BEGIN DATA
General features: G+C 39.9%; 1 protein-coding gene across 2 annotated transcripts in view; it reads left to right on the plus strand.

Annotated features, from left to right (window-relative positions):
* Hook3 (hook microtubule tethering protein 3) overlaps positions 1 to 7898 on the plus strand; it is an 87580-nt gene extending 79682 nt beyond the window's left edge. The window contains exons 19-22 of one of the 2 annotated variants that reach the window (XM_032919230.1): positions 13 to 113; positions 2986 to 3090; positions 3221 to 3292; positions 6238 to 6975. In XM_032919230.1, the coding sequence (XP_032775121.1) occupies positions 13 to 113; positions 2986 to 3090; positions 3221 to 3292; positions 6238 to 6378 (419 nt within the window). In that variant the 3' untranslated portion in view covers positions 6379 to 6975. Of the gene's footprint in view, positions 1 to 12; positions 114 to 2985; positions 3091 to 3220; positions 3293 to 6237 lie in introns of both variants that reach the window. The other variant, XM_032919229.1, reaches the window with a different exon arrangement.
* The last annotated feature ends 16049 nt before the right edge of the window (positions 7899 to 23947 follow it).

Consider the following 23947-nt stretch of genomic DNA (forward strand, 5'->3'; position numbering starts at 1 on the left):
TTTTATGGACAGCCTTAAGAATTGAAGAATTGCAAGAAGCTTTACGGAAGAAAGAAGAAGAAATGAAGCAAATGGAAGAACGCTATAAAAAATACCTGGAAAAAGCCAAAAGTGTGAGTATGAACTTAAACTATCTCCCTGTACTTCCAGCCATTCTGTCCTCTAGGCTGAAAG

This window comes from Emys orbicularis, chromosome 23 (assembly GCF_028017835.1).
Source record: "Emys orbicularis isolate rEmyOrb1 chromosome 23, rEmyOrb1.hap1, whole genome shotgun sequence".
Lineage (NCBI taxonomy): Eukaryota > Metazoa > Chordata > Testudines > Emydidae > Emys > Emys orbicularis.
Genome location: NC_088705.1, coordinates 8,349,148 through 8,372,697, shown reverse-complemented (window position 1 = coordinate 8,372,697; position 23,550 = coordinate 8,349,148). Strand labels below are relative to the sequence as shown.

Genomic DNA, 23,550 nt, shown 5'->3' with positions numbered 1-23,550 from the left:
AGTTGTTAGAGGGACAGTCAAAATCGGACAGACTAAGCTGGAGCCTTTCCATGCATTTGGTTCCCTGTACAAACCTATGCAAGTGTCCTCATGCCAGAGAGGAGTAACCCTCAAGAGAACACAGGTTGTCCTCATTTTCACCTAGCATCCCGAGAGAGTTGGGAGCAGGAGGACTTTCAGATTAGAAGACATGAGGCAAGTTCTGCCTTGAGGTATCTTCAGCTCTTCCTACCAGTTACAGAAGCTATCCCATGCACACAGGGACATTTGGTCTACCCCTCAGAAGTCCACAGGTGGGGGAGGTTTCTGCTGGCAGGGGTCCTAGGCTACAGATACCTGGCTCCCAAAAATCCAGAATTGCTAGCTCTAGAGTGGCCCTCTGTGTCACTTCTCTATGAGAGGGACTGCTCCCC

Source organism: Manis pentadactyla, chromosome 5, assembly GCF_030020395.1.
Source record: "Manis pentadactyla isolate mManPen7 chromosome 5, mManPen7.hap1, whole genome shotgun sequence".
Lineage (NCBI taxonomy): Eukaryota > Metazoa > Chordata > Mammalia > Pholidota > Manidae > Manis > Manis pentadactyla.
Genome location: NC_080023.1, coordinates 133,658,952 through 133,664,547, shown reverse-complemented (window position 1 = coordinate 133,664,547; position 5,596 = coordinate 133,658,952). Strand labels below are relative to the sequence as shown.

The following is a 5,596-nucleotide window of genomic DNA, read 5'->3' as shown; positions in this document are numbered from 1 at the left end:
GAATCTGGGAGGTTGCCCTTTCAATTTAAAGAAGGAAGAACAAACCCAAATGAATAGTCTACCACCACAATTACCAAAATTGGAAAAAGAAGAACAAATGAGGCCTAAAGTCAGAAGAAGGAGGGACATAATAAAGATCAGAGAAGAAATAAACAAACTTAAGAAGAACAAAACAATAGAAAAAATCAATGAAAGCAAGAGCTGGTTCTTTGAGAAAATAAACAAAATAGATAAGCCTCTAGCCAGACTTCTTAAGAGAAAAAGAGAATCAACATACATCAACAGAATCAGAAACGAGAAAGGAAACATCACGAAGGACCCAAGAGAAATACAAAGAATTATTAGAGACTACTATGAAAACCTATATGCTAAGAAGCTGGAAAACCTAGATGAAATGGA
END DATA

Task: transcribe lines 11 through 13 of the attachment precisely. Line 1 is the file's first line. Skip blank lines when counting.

Genomic DNA, 23,550 nt, shown 5'->3' with positions numbered 1-23,550 from the left:
AGTTGTTAGAGGGACAGTCAAAATCGGACAGACTAAGCTGGAGCCTTTCCATGCATTTGGTTCCCTGTACAAACCTATGCAAGTGTCCTCATGCCAGAGAGGAGTAACCCTCAAGAGAACACAGGTTGTCCTCATTTTCACCTAGCATCCCGAGAGAGTTGGGAGCAGGAGGACTTTCAGATTAGAAGACATGAGGCAAGTTCTGCCTTGAGGTATCTTCAGCTCTTCCTACCAGTTACAGAAGCTATCCCATGCACACAGGGACATTTGGTCTACCCCTCAGAAGTCCACAGGTGGGGGAGGTTTCTGCTGGCAGGGGTCCTAGGCTACAGATACCTGGCTCCCAAAAATCCAGAATTGCTAGCTCTAGAGTGGCCCTCTGTGTCACTTCTCTATGAGAGGGACTGCTCCCC

Source organism: Manis pentadactyla, chromosome 5, assembly GCF_030020395.1.